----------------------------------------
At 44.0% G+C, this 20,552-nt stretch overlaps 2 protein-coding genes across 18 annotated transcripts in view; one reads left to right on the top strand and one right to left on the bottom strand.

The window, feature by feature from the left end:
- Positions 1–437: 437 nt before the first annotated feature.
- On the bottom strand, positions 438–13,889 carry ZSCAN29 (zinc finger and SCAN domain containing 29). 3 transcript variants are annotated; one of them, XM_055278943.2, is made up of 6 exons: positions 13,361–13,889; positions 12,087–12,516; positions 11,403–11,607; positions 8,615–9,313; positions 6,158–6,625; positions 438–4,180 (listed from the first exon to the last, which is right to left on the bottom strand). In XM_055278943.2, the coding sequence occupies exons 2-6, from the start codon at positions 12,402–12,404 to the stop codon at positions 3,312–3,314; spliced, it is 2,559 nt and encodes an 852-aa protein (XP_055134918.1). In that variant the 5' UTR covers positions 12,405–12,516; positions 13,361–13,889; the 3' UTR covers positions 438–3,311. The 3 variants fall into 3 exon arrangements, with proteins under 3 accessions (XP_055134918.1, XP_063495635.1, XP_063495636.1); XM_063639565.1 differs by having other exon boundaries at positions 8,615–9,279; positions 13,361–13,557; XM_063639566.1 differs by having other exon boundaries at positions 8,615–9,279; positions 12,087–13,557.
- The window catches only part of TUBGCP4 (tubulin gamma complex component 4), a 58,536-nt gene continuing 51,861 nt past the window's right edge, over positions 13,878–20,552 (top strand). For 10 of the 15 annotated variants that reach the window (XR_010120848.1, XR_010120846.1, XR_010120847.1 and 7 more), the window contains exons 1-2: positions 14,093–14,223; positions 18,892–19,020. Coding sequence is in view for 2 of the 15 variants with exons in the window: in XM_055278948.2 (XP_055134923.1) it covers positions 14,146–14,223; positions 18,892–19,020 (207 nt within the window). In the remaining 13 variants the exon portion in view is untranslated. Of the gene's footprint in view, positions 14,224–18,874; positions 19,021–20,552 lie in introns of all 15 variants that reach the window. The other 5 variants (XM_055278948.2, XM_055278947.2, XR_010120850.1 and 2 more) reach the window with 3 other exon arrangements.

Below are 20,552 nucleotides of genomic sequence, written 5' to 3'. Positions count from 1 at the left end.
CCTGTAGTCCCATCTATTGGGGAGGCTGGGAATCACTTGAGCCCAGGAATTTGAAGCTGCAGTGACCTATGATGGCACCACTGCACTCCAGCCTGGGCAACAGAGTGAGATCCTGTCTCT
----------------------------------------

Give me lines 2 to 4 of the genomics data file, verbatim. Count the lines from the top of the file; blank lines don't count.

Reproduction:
The window, feature by feature from the left end:
- Positions 1–437: 437 nt before the first annotated feature.
- On the bottom strand, positions 438–13,889 carry ZSCAN29 (zinc finger and SCAN domain containing 29). 3 transcript variants are annotated; one of them, XM_055278943.2, is made up of 6 exons: positions 13,361–13,889; positions 12,087–12,516; positions 11,403–11,607; positions 8,615–9,313; positions 6,158–6,625; positions 438–4,180 (listed from the first exon to the last, which is right to left on the bottom strand). In XM_055278943.2, the coding sequence occupies exons 2-6, from the start codon at positions 12,402–12,404 to the stop codon at positions 3,312–3,314; spliced, it is 2,559 nt and encodes an 852-aa protein (XP_055134918.1). In that variant the 5' UTR covers positions 12,405–12,516; positions 13,361–13,889; the 3' UTR covers positions 438–3,311. The 3 variants fall into 3 exon arrangements, with proteins under 3 accessions (XP_055134918.1, XP_063495635.1, XP_063495636.1); XM_063639565.1 differs by having other exon boundaries at positions 8,615–9,279; positions 13,361–13,557; XM_063639566.1 differs by having other exon boundaries at positions 8,615–9,279; positions 12,087–13,557.